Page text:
“The border inspections will only cover about 66% of imported Mexican tomatoes, but this provision should discourage dumping of low quality and defective tomatoes, which have been depressing prices and injuring U.S. tomato producers for years,” the statement said.
“The FTE appreciates the very hard work of Assistant Secretary Jeffrey Kessler and Deputy Assistant Secretary Lee Smith, along with their full team, in reaching this new agreement with the Mexican industry,” the group said. “We also appreciate the crucial work by the U.S. Department of Agriculture in helping develop the border inspection system.”
Sen. Marco Rubio, R-Fla., said in a statement that the agreement is a "significant win" for U.S. tomato growers.
"I thank President Trump and Secretary Ross for not backing down from their commitment to ensure that tomato growers in Florida and across the U.S. are able to fairly compete in our domestic market,” Rubio said in the statement. “This new agreement includes strong monitoring, enforcement and anti-circumvention provisions to defend American-grown produce and should serve as a model for helping to rebalance agricultural trade with Mexico.”
Mexican tomato interests expressed satisfaction with the agreement.
“The agreement was hard-fought, but we were able to secure a number of important provisions that will make this deal work for our distributors and customers,” Mario Robles, director of the Sinaloa growers association, said in a statement released by Mexican tomato growers.
One of the provisions in the agreement, according to Robles, is the commitment that mandatory inspections required by the deal will be conducted by the U.S. Department of Agriculture in accordance with its normal practice, including being done in a timely manner and completed within 24 hours.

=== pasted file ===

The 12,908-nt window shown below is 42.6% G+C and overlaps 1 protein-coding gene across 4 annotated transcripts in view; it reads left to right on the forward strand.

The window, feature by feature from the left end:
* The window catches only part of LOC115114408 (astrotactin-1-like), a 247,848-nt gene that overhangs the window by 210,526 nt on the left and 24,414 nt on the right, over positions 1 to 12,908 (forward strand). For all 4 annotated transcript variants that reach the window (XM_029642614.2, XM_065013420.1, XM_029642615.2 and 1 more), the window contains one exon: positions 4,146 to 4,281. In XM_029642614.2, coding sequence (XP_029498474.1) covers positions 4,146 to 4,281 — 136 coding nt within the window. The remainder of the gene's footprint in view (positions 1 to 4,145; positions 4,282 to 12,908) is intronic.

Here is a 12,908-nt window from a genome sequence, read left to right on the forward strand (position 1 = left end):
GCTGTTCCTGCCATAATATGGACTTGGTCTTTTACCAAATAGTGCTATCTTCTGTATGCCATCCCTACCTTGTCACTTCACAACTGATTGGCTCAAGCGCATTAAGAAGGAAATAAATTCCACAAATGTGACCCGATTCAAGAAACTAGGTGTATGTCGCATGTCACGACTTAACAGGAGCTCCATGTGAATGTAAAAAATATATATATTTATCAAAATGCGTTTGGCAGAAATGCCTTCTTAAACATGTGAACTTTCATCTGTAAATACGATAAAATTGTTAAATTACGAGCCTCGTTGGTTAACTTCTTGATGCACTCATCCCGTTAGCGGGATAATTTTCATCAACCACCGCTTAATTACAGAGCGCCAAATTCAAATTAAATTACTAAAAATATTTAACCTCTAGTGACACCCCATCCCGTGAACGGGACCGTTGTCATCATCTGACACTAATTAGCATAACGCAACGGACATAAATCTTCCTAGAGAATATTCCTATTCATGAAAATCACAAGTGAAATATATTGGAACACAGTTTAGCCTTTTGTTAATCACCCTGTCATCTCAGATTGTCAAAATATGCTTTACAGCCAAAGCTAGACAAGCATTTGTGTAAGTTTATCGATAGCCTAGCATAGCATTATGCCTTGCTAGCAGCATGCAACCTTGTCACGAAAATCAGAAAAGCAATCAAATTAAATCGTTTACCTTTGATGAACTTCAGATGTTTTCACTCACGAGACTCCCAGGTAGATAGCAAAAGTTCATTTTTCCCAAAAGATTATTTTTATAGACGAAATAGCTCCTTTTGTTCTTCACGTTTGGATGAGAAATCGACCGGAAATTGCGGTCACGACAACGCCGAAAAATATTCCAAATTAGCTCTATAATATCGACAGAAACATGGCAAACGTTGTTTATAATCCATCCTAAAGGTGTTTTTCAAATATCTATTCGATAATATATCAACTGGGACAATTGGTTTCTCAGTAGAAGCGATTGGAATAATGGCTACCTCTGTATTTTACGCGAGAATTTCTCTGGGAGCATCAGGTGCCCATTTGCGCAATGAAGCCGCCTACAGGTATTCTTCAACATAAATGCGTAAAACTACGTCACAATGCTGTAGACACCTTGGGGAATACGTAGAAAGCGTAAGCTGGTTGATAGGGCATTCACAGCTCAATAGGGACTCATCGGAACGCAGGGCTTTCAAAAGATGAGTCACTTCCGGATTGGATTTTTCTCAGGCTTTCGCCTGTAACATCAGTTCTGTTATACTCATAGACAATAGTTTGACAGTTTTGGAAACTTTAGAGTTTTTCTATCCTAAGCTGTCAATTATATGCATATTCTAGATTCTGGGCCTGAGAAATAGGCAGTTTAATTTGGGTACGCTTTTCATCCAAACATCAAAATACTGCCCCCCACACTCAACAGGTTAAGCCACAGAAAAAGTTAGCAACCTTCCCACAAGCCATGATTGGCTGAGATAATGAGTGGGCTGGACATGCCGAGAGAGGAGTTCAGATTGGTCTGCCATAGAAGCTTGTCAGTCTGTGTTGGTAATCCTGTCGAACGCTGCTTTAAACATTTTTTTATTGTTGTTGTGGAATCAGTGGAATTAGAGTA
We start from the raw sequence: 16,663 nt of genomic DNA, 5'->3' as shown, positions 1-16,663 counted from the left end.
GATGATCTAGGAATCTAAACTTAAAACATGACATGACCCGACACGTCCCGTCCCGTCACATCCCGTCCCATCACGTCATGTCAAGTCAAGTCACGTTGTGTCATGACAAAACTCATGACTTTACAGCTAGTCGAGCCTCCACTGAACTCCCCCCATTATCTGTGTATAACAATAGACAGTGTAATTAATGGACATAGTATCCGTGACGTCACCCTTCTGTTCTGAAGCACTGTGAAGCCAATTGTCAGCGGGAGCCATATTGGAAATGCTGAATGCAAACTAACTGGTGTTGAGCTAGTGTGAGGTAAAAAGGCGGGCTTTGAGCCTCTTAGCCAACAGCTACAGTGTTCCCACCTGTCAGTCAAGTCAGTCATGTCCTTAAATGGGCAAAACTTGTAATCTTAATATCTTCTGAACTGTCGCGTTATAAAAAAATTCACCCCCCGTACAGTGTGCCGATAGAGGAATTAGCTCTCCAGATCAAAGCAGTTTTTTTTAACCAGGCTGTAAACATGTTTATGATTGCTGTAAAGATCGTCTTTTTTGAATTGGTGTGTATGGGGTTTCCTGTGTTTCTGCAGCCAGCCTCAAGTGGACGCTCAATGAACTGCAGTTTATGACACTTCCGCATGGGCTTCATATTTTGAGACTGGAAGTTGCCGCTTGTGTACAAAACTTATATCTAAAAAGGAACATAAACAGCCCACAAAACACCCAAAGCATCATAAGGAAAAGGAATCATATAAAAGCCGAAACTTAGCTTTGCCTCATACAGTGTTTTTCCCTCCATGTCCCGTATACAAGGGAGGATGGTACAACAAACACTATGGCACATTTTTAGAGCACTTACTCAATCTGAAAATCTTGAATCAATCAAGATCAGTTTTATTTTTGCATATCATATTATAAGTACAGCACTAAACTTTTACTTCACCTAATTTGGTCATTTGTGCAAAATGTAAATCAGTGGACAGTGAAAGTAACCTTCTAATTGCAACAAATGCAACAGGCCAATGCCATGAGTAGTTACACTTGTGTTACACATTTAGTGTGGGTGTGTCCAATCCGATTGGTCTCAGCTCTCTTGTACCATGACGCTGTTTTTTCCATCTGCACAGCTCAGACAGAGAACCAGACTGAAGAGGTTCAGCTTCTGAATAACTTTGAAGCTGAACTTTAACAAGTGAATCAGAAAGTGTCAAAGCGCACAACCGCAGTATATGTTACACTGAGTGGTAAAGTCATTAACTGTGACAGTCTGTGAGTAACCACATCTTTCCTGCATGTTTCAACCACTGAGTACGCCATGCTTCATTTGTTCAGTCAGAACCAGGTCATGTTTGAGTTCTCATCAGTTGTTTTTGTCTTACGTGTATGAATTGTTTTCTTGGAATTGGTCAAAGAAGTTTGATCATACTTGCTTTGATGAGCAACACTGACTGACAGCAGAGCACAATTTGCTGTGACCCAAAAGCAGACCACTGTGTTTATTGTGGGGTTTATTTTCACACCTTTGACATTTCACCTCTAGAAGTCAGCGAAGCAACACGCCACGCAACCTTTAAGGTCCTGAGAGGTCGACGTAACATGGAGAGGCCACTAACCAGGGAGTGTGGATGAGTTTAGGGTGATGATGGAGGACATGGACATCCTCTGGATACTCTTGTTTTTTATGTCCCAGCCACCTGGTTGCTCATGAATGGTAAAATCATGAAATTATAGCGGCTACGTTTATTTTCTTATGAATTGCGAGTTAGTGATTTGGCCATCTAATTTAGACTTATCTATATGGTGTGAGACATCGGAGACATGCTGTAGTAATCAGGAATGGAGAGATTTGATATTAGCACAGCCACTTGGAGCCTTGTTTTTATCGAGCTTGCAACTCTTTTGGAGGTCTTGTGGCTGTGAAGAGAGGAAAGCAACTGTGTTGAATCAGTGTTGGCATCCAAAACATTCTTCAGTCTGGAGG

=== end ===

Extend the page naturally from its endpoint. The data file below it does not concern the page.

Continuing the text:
The Department of Commerce also committed that the inspection program – which does not take effect for at least six months – will be developed and implemented in consultation with experts at the USDA, according to the statement.
“These provisions help relieve our concerns that the U.S. was setting up a de facto quota or volume restriction,” Rosario Beltran, president of the grower association CAADES, said in the statement. “We hope these provisions will give comfort to the many interests in both countries concerned about bottlenecks at the border and supply chain delays.”
Mexican tomato growers, according to the statement, were also able to preserve the ability to sell directly to U.S. retailers and otherwise protect the rights of these and other U.S. buyers to seek damages in the “infrequent event” of a breach of warranty. “It was very important to us that our U.S. customers not lose their options and we are happy that Commerce agreed,” Salvador Garcia, president of the Baja growers association, said in the release.
“Considering that we started the negotiations with Commerce with the Florida Tomato Exchange demanding that the reference prices should be extended downstream to the final sale and that U.S. buyers be stripped of legal rights, we believe we have ended up in a much better place,” Oscar Woltman, President of AMHPAC, Mexico’s largest growers’ association.
“We take the Department of Commerce at its word that the agreement is not designed to impede trade and we thank the Department’s team for working with us to make important changes to the agreement in the last 30 days,” Antonio Gandara, president of the Sonora growers association, said in the release. “We look forward to continue supplying the best tomatoes in the world to U.S. consumers.”
The Florida Tomato Exchange said in their statement that the agreement can only work if it is enforced.
“The FTE looks forward to working with the Commerce Department and the USDA to ensure that the agreement is enforced vigorously and to identify and stop all efforts to circumvent or undermine its provisions, especially the border inspection system,” the group said. The Florida Tomato Exchange member companies produce close to 50% of the fresh-market tomatoes grown in the U.S., the group states. The Florida Tomato Exchange is the domestic petitioner in the antidumping case against fresh tomatoes from Mexico.